Young exiting; Bishop in as new SWMCC leader
Published 7:00 pm Thursday, February 10, 2011
SUMMIT – He’s stepping down at one school, but stepping up atanother.
Southwest Mississippi Community College President Dr. Oliver Youngwill retire from the institution on June 30, ending a 33-yearcareer at the community college in Summit where he’s served as thetop administrator since 2005. Vice President of Student Affairs Dr.Steve Bishop has been appointed his successor and will take overthe presidency on July 1.
Though Young is moving on from SWMCC, he’ll nevertheless bespending more time at school – Sunday school.
“I would like to get involved a little more in my church work,”said Young, a member of First Baptist Church of Summit. “In thelast five years, our church has doubled in size. We probablyaverage four or five new members each Sunday.”
Young, 71, teaches a senior men’s class at FBC in Summit, and hewants to devote more time to the church’s senior ministry andhelping his “fantastic” pastor, Dr. Larry LeBlanc.
“My interest is just trying to be available to help and do a fewthings for the senior adults in our church. Most of the activitiesin a church are focused on young people, because that’s whereyou’re more apt to reach people and have them accept the Lord astheir savior,” he said.
Young said he’d also devote more time to gardening, golf andinvolvement in the athletic career of his 14-year-old son, aneight-grader at Parklane Academy.
Young’s career at SWMCC began in 1966. He taught biology andcoached men’s basketball for 15 years, appearing in two statetournaments. He left the college for 12 years and returned in 1993,getting back in the biology classroom and coaching women’sbasketball. He moved into administration in 2000 and succeeded32-year president Horace Holmes in 2005.
“It was a challenge following President Holmes. He was just likelegend,” Young said. “Working under him was a tremendous advantage.I learned a lot under President Holmes.”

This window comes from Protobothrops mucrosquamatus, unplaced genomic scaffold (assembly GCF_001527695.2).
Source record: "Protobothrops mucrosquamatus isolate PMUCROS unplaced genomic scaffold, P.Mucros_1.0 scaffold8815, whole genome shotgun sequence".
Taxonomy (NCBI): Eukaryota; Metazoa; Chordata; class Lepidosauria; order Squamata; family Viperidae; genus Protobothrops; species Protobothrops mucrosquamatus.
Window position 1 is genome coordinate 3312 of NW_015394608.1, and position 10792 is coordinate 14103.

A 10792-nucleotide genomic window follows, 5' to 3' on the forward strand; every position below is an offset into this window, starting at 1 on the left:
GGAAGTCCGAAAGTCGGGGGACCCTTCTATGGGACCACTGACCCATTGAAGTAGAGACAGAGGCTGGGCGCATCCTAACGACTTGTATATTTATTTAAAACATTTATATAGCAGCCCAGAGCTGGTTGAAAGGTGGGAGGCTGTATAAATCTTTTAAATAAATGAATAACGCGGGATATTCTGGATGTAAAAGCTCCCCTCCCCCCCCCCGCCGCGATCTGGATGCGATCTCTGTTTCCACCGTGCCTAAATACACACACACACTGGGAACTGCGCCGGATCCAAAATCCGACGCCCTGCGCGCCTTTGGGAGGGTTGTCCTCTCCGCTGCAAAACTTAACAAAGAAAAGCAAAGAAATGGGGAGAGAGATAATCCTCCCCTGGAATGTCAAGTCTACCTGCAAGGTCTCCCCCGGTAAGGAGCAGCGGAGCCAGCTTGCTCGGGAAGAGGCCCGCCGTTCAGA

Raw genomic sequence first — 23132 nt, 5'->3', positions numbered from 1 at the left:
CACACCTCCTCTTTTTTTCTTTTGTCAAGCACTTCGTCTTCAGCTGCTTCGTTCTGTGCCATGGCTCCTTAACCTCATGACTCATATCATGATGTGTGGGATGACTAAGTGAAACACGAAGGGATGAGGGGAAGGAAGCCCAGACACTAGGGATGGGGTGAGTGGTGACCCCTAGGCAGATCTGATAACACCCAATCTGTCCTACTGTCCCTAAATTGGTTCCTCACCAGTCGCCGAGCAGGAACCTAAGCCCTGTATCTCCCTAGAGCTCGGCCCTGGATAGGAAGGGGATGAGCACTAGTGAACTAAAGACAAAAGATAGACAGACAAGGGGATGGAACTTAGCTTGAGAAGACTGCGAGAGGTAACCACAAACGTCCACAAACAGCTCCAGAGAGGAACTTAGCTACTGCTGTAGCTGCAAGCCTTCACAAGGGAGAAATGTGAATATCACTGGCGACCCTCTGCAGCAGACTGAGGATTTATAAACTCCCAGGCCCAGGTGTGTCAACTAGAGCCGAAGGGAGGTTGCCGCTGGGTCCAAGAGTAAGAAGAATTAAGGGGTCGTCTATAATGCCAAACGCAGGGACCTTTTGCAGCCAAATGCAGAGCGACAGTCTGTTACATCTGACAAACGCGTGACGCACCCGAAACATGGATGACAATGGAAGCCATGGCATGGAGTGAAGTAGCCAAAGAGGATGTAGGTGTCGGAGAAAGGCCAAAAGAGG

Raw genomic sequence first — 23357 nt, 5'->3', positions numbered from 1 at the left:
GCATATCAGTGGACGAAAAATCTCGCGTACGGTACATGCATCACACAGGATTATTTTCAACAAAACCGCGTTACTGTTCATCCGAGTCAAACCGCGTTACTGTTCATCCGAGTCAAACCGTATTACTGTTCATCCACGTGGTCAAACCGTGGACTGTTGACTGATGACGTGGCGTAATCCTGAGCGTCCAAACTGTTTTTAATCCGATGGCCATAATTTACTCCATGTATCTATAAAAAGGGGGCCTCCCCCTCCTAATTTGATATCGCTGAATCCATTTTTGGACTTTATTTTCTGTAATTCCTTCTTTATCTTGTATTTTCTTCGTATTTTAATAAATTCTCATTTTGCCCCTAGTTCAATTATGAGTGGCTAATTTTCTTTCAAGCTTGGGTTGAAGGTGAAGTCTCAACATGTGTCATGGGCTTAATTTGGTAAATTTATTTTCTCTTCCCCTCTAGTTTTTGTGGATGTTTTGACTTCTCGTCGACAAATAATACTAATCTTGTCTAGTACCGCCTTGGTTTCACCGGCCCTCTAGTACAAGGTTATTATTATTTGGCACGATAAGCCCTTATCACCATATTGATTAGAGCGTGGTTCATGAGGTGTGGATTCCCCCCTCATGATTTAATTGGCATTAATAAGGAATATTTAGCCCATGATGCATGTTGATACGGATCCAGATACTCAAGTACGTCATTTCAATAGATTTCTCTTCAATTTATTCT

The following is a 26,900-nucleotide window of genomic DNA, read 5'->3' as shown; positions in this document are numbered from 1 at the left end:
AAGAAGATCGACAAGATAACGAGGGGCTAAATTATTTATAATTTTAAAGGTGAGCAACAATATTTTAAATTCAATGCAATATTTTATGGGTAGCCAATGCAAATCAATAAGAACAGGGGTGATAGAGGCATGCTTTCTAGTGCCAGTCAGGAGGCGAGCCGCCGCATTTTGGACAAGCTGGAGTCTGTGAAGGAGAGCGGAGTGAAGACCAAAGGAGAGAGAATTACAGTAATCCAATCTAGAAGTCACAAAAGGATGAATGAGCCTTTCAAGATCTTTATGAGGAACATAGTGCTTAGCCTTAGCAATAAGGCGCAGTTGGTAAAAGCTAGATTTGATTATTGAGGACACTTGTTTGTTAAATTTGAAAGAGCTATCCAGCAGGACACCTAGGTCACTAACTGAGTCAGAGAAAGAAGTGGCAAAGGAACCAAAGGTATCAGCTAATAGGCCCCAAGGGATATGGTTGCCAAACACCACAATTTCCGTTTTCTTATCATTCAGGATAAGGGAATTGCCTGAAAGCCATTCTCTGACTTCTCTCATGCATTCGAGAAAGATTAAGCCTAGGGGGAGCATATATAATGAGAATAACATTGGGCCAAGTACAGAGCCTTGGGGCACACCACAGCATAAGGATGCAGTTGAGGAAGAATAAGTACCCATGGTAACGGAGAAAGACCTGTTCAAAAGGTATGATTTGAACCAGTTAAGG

Young is proud of SWMCC’s growth under his tenure.
The college installed new programs like process technology, massagetherapy and medical information technology, and renovated severalcampus facilities. One of the biggest additions was the $6 millionRegional Workforce Training Center, intended to help craft a highlyskilled workforce for economic development in Mississippi.
Construction on the center is expected to begin soon, and thecollege is working with schools in Louisiana and Texas to develop acurriculum for oil industry technology.
While Young helped get the training center started, its growth is atask that will fall to Bishop, who is set to become the school’seighth president.
“I’m looking forward to building on the excellence we have here atthe college,” said Bishop, 42. “My plans are to continue to havequality academic and technical programs for this college, andextra-curricular programs for our students.”
Bishop graduated SWMCC in 1988 and went on to earn a bachelor’sdegree from Southern Mississippi and a Master of Arts fromSoutheastern Louisiana University. He started working for SWMCC in1992 and earned his Ph.D. in higher education administration fromSouthern Mississippi in 1997.
He is married to Dr. Melanie Hammill Bishop, a pharmacist at King’sDaughters Medical Center. They have four children.